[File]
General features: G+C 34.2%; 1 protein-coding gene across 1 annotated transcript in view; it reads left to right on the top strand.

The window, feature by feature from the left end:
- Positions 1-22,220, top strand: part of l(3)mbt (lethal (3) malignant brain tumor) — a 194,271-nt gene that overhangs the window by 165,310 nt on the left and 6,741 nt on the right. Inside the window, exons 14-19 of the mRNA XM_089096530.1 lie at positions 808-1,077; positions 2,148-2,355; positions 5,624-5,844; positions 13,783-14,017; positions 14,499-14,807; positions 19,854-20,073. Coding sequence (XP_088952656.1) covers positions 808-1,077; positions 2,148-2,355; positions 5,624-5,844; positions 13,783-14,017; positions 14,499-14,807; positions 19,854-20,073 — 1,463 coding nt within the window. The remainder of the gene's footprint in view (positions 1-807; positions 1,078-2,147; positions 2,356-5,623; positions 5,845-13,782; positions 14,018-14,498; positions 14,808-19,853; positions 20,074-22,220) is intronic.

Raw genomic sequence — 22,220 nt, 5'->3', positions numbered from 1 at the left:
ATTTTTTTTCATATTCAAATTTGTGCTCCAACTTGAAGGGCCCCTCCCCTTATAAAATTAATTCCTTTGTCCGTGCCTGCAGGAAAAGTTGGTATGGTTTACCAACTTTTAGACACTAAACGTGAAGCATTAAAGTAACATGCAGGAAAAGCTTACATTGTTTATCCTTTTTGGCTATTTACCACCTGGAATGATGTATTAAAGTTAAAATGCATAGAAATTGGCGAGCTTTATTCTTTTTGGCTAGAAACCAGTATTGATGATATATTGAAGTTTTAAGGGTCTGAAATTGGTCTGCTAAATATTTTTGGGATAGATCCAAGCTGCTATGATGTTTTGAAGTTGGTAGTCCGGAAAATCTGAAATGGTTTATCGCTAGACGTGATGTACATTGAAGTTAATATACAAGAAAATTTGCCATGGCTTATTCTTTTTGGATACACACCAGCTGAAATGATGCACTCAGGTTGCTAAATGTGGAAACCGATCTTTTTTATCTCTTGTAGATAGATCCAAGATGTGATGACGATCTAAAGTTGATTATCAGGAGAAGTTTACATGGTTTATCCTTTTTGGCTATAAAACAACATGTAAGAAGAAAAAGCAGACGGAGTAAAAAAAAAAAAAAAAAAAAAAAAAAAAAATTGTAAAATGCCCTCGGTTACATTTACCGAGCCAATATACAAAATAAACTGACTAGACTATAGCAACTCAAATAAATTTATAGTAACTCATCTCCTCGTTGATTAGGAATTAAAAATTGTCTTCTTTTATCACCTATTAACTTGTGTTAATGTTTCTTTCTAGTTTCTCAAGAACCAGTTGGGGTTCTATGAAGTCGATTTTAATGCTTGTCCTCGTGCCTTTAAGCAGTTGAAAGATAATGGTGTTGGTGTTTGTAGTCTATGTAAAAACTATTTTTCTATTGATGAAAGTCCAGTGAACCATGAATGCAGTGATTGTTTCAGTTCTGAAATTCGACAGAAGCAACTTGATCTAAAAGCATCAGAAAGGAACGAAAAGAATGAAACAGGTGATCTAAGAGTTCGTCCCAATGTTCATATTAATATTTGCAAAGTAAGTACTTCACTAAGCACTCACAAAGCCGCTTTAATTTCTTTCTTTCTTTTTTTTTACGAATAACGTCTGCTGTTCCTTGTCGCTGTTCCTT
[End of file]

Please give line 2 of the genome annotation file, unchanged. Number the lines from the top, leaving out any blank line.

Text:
The window, feature by feature from the left end: